Chess Lessons (Grandmaster Repertoire Series) (英語) ペーパーバック – 2011/4/15
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Vladimir Popov is a distinguished Russian chess coach whose two most celebrated pupils, Nadezhda and Tatiana Kosintseva, are both in the top 5 of womens chess. In Chess Lessons Popov offers his secrets of chess improvement. Popov shares many stories from his decades of coaching experience. By following his pupils successes, and missteps, the reader can join them on the path to stronger chess.
Chess is of course a complex game, but Popov has the ability as a coach and author to offer clear principles to help the reader achieve a deeper understanding.
"Chess Lessons is an excellent book that will prove helpful not only for the examples it offers, but also the ways it teaches one how to look at the game."IM John Donaldson "Another inspiring book is Vladimir Popov's Chess Lessons... a typical high-quality chess improvement book."Arne Moll, ChessVibes商品の説明をすべて表示する
Chap 1 errors due to lack of Knowledge.
Chap 2 Evaluating the position.
Chap 3 Planning
Chap 4 Piece Play
Chap 5 Pawn Play
Chap 6 Co-ordination of the pieces
Chap 7 Arranging and altering the pawn structure
Chap 8 Exchanging
Chap 9 Transition to the endgame
Chap 10 Asymmetrical exchanges
Chap 11 Prophylaxis
Chap 12 Monitoring counter threats
Chap 13 Too Much Calculation
Chap 14 Calculation neglected or cut short
Chap 15 Spotting aggressive sorties
Chap 16 Detecting ideas
Chap17 Blow and counter blow
Chap 18 Obvious moves and reflex answers
Chap 19 Deep calculation
Chap 20 Enterprise
Chap 21 Hard work pays off!
Appendix Examles from classic games
Every lesson stands as a single unit. The format is simple,the author discuss an example and mention the "theorical" concept behind the chess mistake, but adding the human factor too.
You can work on this book in sequential order or jump to the topic (problems) that are more critical to your chess.
My chess skill level is not very high (around 1930 USCF) so I spent a lot of time in each lesson as at least half of the positions (6-12) at the end of the chapter are new. For example, in Chapter 1 I solved the positions before reading the chapter to evaluate my chess knowledge. The position comming from Kings indian like structures were easy: One was a exchange Sac on F4 to activate your KID bishop,capture a pawn and get your Queen closer to White's king. Next a KID like position with White blocking the Kingside with h5 (easy, 2 years ago one of my opponents used this idea against me...). Now the hard positions(for me): middlegame position with isolated pawn I founded the first move, but the followed a weak plan: attacking the king. The best option force favorable exhanges around the isolated pawn and get the superior minor piece...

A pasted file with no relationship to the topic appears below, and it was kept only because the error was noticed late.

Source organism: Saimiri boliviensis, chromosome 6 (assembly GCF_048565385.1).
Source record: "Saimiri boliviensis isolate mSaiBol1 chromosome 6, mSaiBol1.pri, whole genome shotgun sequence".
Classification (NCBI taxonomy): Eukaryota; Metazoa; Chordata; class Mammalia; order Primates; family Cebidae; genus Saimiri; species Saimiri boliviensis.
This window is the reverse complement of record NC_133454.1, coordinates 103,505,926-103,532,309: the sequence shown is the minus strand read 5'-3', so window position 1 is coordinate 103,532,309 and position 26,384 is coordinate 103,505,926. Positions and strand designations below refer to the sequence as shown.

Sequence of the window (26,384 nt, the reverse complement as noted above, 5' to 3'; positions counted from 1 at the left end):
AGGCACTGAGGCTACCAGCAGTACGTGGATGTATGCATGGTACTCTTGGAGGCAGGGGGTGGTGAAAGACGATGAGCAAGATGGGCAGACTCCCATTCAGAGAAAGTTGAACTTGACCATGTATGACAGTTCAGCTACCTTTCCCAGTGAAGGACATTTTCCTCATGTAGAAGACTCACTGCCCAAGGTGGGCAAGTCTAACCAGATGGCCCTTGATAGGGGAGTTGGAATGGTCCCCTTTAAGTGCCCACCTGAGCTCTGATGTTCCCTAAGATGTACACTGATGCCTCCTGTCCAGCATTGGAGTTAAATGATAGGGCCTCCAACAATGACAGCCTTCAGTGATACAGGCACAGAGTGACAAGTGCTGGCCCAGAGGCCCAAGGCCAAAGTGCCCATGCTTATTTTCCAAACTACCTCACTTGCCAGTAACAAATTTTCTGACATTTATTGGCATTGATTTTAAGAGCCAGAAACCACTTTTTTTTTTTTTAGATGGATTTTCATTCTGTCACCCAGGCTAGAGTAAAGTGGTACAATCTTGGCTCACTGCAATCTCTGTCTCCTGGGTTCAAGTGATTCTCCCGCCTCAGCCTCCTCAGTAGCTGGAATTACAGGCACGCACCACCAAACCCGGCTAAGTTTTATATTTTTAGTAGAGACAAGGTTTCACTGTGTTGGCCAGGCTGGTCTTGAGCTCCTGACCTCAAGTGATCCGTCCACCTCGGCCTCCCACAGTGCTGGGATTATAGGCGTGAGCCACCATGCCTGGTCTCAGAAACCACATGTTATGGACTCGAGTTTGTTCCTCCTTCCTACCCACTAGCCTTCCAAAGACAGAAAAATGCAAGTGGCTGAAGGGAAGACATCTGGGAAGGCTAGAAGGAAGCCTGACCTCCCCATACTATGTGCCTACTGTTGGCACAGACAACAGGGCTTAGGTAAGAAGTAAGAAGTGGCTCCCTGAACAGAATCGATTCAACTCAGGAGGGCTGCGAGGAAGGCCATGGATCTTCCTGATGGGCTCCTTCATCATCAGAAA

This book will help you depending on your chess skill level.
Below 2000 USCF most of us have problems time to time selecting the right plan, calculating too much, transitioning to the endgame and with mistake due to lack of chess culture...
A bonus from this book is that you can play the position with your study patner and then look at Popov suggestions.
I play "interesting-unbalanced positions" for training purposes with a 2000+ training patner similar to the author's reccomendations.The problem was that at the end of the"game" and of the 'post mortem" we have to go home and try to figure it out if our analysis were right. Tactical errors are easy to spot with a computer but strategic errors are not. Popov's explanation will take care of this time consumming and labor intensive part.
I like this book and it will help your chess. Please read the content table carefully and the pdf samples from the publisher website before buying the book. This is not a spoon fed type book.
disclaimer; I am not a professional reviewer. I evaluate this book according to my skill level (below 2000 USCF)
"Obviously the term evaluation is inseparably linked to the concept of the positional elements. A
classification of these elements can be found in various books; for instance in his excellent work
Think like a Grandmaster (1970), Alexander Kotov identifies four major categories:
(1) Open lines and diagonals
(2) The pawn structure and weak squares
(3) Piece placement
(4) Space and the centre"
He gives no explanations of how one might apply such ideas. A superior book on this same subject is "Chess Strategy for Club Players" by Herman Grooten. Grooten shows how to evaluate a position based on the 7 criteria used by Karpov and Mazukevich found in "Find The Right Plan"; which is also superior to chess lessons by popov...bottom line, don't waste your money!